Your child’s mind is bursting with imagination; from initiating play with themselves to involving other people in their playtime, it’s constantly creating new worlds and stories – and who wouldn’t want to encourage that?
There are so many benefits of imaginative play, and we’d love to encourage more parents to get involved with helping their little ones enjoy it! Here’s our guide to imaginative play and how you can encourage your children to use their creative thoughts.
What is imaginative play?
To understand how imaginative play can help our little ones develop creative minds, it’s important to understand what makes up an imaginative play session.
Imaginative play is when a child takes on a role during playtime. This could be anything from pretending to be a parent, a doctor, a firefighter, an alien – anything they want to be. They’ll roleplay and act as if they are that character, interacting and making decisions in their role.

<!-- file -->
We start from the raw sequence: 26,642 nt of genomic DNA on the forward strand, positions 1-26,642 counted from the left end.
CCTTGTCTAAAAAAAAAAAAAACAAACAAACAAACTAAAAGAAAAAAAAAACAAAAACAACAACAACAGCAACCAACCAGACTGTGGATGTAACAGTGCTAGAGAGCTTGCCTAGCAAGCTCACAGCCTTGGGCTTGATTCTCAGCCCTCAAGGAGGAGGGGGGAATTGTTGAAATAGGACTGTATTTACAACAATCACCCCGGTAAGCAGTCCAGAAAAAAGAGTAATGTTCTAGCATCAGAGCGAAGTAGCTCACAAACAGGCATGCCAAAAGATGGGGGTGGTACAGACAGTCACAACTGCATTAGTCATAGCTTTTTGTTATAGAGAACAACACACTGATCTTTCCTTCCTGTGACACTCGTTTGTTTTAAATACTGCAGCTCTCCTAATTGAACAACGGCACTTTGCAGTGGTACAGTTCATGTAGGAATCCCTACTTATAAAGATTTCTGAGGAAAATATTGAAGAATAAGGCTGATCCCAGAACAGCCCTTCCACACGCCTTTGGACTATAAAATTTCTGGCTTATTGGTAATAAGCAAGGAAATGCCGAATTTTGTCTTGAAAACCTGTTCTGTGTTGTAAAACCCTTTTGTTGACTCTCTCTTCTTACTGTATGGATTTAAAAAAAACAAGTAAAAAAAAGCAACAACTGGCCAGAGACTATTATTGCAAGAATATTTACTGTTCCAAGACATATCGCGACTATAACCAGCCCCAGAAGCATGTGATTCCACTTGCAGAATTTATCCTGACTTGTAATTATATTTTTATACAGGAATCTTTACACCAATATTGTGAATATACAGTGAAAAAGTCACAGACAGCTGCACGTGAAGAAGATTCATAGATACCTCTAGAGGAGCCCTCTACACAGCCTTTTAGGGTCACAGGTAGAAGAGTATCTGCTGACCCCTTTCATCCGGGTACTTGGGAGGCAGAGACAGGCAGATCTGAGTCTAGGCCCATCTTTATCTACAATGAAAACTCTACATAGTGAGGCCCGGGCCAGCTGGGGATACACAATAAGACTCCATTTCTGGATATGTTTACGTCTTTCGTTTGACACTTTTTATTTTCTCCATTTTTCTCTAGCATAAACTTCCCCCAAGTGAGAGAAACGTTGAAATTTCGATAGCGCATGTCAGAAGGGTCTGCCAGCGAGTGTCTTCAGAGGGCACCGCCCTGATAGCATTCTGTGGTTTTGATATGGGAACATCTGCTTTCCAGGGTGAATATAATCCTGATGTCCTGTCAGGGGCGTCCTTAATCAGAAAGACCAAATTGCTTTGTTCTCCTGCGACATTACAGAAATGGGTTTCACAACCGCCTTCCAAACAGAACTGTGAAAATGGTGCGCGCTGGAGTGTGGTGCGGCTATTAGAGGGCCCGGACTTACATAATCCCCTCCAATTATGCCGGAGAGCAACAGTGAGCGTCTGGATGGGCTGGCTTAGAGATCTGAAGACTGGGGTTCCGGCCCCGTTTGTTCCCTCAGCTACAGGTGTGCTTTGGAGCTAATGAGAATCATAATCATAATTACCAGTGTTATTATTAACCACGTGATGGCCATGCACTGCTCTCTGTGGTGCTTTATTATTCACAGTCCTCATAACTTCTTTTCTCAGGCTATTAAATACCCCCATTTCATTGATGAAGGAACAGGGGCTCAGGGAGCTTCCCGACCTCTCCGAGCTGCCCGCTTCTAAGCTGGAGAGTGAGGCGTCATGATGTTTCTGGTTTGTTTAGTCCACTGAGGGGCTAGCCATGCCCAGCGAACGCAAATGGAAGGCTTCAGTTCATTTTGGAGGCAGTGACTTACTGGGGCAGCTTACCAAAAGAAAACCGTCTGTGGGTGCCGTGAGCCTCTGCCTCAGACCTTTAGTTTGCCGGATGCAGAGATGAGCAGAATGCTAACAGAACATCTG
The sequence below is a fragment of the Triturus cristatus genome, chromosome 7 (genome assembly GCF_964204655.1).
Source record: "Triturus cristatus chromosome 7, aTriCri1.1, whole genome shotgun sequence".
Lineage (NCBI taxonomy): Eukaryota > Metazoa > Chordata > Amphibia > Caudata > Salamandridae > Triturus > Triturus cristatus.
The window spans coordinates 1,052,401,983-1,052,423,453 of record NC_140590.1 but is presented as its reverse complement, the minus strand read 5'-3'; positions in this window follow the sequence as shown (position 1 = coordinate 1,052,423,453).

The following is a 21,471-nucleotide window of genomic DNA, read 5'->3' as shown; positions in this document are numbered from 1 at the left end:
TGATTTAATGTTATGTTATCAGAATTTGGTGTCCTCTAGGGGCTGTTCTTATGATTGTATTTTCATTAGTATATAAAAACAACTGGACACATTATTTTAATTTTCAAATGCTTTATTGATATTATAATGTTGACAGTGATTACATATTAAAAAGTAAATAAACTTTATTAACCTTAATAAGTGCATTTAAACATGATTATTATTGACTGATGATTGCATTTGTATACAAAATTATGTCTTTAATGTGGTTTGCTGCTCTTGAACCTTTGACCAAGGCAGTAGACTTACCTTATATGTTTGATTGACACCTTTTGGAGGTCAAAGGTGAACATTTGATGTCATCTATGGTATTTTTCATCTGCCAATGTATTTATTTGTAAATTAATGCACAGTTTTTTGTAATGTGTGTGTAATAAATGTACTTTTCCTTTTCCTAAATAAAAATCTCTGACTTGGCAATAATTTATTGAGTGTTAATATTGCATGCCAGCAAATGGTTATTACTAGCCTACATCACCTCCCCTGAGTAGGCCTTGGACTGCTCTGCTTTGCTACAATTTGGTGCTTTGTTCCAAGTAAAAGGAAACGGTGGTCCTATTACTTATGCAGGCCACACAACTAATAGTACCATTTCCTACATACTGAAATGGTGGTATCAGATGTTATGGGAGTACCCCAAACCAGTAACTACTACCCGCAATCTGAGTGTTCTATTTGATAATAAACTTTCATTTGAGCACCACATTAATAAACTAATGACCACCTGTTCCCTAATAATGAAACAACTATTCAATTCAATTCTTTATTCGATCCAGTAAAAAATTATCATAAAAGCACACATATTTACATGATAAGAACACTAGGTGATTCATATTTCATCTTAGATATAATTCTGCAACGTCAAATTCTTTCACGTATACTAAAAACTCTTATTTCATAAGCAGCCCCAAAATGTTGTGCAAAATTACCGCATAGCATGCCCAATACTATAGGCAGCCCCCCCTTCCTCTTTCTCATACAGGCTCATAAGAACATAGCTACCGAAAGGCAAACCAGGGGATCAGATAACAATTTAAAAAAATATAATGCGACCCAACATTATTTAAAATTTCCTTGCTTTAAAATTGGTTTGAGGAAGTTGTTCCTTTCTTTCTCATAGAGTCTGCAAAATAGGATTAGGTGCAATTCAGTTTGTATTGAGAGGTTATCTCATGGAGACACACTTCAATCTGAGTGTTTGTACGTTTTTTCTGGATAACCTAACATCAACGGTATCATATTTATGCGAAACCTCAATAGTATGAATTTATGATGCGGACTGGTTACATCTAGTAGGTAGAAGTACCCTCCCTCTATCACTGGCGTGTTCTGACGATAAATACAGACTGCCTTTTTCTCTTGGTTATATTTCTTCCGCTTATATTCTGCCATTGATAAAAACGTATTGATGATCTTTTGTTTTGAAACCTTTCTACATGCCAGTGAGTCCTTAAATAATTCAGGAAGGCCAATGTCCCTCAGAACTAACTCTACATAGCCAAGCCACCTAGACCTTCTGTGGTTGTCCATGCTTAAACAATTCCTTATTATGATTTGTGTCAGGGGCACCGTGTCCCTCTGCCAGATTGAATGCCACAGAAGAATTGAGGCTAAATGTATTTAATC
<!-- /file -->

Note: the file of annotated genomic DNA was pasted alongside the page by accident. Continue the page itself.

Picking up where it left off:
It may seem like a simple play session to us, but there are many developmental reasons why we should be encouraging them to delve deeper into imaginative play more often.
Why is imaginative play important?
Imaginative play gives children the opportunity to learn practical life skills, such as dressing themselves, how to cooperate and share with others and problem-solving skills, which will be formative to them growing up. Children learn from experience, from what happens around them, from what they see, hear, smell, taste and touch. Experimenting with role-playing and make-believe allows children to experiment with decision making on how to behave and absorb those experiences to make sense of the world.
What are the benefits of imaginative play?
So why should we introduce imaginative play and getting our children to explore the concept more? The main reason is simple – it helps their brains develop core skills that they will use in their everyday lives.